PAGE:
Catholic militants fought with police, torched trucks and tossed fire bombs today, protesting hard-line Protestant parades across Northern Ireland.

Scuffles left dozens of officers and demonstrators injured in Belfast before culminating in protests in Londonderry, where Protestants celebrated the city's 1689 defense from a besieging Catholic army. Groups traditionally start marching in other towns before gathering here for the main parade.

Suspected Irish Republican Army members hijacked and burned four trucks and vans on Londonderry's Catholic west side, while more than 10,000 Protestant members of the Apprentice Boys fraternal group paraded through the city center nearby.

Catholic men and youths hurled stones, bottles and 130 gasoline bombs at the lines of heavily protected riot police, who ensured there were no direct Protestant-Catholic clashes in Northern Ireland's second-largest city.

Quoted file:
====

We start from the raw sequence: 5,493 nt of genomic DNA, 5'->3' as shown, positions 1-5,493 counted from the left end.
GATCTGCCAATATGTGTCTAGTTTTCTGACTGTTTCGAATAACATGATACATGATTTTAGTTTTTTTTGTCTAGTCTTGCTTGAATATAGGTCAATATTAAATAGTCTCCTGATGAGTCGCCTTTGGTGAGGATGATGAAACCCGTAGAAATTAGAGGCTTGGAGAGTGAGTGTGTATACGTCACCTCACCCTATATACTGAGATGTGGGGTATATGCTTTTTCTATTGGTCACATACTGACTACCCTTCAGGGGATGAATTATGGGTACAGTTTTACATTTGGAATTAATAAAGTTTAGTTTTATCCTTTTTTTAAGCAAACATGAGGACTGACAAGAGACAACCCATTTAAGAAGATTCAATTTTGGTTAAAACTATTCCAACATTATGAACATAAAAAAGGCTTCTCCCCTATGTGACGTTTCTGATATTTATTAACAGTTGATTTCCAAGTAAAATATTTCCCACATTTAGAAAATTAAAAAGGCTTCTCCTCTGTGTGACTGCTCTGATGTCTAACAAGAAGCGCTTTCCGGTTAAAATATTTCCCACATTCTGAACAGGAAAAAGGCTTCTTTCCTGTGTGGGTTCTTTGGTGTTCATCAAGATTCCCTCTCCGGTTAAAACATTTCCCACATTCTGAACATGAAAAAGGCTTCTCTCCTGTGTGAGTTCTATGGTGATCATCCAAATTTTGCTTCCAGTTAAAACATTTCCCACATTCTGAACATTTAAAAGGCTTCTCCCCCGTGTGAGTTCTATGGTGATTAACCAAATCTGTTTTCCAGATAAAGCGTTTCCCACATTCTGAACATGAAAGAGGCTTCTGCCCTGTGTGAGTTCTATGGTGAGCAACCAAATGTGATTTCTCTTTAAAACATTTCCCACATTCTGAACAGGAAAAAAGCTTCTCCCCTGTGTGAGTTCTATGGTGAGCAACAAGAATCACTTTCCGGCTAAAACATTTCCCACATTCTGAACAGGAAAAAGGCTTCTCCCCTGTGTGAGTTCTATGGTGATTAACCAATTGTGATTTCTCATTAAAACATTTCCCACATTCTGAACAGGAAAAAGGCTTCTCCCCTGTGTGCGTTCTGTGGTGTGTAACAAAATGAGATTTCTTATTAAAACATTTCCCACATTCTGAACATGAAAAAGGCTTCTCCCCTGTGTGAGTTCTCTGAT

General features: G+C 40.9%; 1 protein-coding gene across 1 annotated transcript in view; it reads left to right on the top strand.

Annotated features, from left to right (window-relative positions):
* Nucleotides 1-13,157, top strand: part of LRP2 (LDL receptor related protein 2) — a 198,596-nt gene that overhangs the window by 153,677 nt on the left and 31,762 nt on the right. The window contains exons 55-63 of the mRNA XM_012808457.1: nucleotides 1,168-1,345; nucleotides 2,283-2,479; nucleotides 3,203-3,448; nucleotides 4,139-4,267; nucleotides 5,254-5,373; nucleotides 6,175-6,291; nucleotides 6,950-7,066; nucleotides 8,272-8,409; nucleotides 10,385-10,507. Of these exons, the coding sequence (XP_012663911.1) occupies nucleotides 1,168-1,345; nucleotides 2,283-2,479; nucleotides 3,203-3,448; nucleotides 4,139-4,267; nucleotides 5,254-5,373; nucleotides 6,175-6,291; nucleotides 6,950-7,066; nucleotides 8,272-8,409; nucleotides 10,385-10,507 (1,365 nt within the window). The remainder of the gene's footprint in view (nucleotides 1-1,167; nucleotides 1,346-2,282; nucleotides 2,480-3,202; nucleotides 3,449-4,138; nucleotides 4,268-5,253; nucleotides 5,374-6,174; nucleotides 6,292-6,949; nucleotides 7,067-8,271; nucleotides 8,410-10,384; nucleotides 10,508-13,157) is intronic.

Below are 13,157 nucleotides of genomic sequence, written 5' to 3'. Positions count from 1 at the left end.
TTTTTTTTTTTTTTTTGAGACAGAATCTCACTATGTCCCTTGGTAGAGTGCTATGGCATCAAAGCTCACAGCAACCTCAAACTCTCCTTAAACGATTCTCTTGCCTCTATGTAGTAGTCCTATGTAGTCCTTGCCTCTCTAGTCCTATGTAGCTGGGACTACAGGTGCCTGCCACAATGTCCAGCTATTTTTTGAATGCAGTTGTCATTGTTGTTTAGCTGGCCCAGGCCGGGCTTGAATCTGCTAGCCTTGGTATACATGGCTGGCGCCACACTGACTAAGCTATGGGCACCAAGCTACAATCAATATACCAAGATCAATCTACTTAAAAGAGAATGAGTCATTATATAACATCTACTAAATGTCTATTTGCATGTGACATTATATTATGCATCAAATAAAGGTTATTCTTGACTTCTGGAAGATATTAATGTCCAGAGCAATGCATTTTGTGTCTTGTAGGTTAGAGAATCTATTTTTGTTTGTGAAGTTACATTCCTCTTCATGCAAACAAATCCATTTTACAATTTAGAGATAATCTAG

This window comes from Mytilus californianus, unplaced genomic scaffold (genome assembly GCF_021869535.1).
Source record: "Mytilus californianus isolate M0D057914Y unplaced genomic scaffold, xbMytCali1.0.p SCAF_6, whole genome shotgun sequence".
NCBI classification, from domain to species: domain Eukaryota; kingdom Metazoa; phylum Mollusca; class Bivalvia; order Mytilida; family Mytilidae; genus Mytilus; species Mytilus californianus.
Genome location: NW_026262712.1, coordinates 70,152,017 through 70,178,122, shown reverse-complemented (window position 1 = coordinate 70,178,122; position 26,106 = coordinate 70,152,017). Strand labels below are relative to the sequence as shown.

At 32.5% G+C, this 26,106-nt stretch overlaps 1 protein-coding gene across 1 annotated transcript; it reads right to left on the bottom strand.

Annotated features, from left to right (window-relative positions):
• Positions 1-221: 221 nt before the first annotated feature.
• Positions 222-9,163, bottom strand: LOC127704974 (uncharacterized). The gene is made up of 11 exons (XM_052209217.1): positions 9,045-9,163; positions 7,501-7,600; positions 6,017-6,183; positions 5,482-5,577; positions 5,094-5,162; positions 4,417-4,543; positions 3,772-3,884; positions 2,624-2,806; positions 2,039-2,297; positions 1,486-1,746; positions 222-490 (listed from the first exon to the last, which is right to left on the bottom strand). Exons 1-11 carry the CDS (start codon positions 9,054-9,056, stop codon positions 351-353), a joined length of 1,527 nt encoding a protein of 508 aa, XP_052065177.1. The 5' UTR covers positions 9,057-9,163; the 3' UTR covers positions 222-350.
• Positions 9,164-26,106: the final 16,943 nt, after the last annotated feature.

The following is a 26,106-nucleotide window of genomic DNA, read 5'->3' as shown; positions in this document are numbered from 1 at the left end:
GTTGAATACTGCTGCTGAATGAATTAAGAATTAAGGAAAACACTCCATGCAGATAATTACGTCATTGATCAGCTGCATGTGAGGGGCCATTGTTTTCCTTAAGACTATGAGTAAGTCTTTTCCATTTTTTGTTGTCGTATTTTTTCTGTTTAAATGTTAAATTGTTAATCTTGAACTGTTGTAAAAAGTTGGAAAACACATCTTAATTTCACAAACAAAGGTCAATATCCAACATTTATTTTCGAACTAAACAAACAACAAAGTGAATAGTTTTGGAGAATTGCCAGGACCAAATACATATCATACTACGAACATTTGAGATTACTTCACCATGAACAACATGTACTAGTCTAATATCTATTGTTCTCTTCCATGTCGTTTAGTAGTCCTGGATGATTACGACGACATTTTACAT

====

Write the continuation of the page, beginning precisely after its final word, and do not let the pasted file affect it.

The violence coincided with the 30th anniversary of the deployment of British soldiers as peacekeepers in Northern Ireland. The forces were sent to the British province after police clashes with Catholics over the annual Apprentice Boys parade in Londonderry.

The Apprentice Boys are named in honor of 13 Protestant teenagers--apprentice workers in Londonderry industries--who bolted the city gates in the face of the approaching Catholic king, James II, in the late 17th century.

In Belfast, riot squads dragged more than 100 sit-down protesters off one disputed street, clearing the way for about 40 Protestant marchers. Police said 19 officers were injured.